Dipawali has the unique distinction of being a festival that has relevance in several ages of Hindu history. Most epics allude to stories which, over the years, have translated into legends that give Dipawali its significance and true import.
The core message behind the celebration of India’s most popular festival, Dipawali, is the victory of light over darkness or of good over Evil. This is why homes are lit up brightly during the celebration of the festival. Another spiritual message that Hindus receive from the festival is to focus on their inner light and achieve self realization which is the ultimate aim of Hinduism. Every historical legend or mythological story associated with the history of the festival highlights the victory of good over evil. Some of the historical legends associated with the festival of Dipawali are :
Lord Ram Returns to Ayodhya : The most popular legend commemorates the victory of Lord Ram (an incarnation of Lord Vishnu) over Ravan, the ruler of Lanka. On rescuing his wife Sita from the clutches of Ravan, Lord Ram returned home to Ayodhya after an exile of fourteen years on the day we know today as Dipawali. Symbolic of the victory of good over evil, this implores us to let the good in our heart get the better of immorality. Today’s Dipawali is all about lighting diyas and lamps around the house as an auspicious omen welcoming Lord Ram to our homes and hearts.
Krishna Conquers Narakasur : Dipawali is also celebrated as the day that the demon Narakasur was destroyed by Lord Krishna. A menace who constantly troubled the womenfolk, Narakasur finally repented and implored Krishna that his death should be cause for happiness among the people. True to his word, Lord Krishna ensured that Dipawali and Happiness became synonymous. It is customary for families to wake up in the morning, bathe and light some crackers in the joy of Narakasur’s defeat, and in the renewed faith that God will come to rescue man, if he has called the Lord Krishna with true faith.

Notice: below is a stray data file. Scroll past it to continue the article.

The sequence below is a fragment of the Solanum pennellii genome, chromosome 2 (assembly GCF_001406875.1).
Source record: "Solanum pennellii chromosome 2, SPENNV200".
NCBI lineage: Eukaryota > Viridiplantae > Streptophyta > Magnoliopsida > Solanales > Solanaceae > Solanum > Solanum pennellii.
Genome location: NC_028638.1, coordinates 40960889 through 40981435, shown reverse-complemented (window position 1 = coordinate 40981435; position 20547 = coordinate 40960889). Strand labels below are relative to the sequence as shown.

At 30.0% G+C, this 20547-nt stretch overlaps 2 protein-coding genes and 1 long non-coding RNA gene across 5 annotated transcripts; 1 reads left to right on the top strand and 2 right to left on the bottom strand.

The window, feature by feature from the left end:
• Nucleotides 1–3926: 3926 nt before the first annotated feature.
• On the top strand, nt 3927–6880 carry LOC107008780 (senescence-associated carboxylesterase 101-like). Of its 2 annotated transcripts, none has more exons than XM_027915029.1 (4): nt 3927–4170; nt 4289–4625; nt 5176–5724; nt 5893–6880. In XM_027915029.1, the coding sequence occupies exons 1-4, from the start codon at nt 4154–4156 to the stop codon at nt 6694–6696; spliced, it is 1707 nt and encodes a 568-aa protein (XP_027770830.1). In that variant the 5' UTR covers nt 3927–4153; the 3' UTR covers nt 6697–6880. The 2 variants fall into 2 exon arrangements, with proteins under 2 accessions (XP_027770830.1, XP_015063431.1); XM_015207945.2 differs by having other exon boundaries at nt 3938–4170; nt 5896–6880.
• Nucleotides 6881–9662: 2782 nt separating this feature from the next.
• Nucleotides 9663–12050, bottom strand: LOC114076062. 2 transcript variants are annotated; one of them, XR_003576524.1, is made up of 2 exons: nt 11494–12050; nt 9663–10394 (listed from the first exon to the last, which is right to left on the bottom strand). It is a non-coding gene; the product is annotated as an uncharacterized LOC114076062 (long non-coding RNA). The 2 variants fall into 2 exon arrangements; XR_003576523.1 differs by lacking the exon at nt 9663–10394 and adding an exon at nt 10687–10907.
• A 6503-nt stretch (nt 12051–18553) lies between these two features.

Krishna and Indra : Although most people only know Dipawali to be a festival for extravagance and fun, this is also a time of humility and thanksgiving. Dipawali puja is also meant to offer thanks for the endless gifts of nature. The residents of Gokul managed to earn the wrath of Lord Indra when they, on the insistence of Krishna, stopped praying to Him and to Mount Govardhan instead. What followed were raging storms that threatened to submerge the entire region. Krishna then gave all inhabitants shelter under the mountain which he lifted with his little finger, and held overhead for seven long days till Indra’s wrath had been spent.
Bali and Vamana : A king called Bali was once humbled by Vamana, an incarnation of Lord Vishnu. Bali was gaining disrepute for his arrogance. On assuming gigantic proportions, the midget Vamana took three strides of the earth, the last one on the head of King Bali to subjugate him completely. For the goodness which the king possessed in abundance, the Lord blessed him with the boon that he could return to his kingdom and celebrate with his subjects once a year, on the occasion of Dipawali. This is yet another reason why this festival is characterized by cheer and goodwill.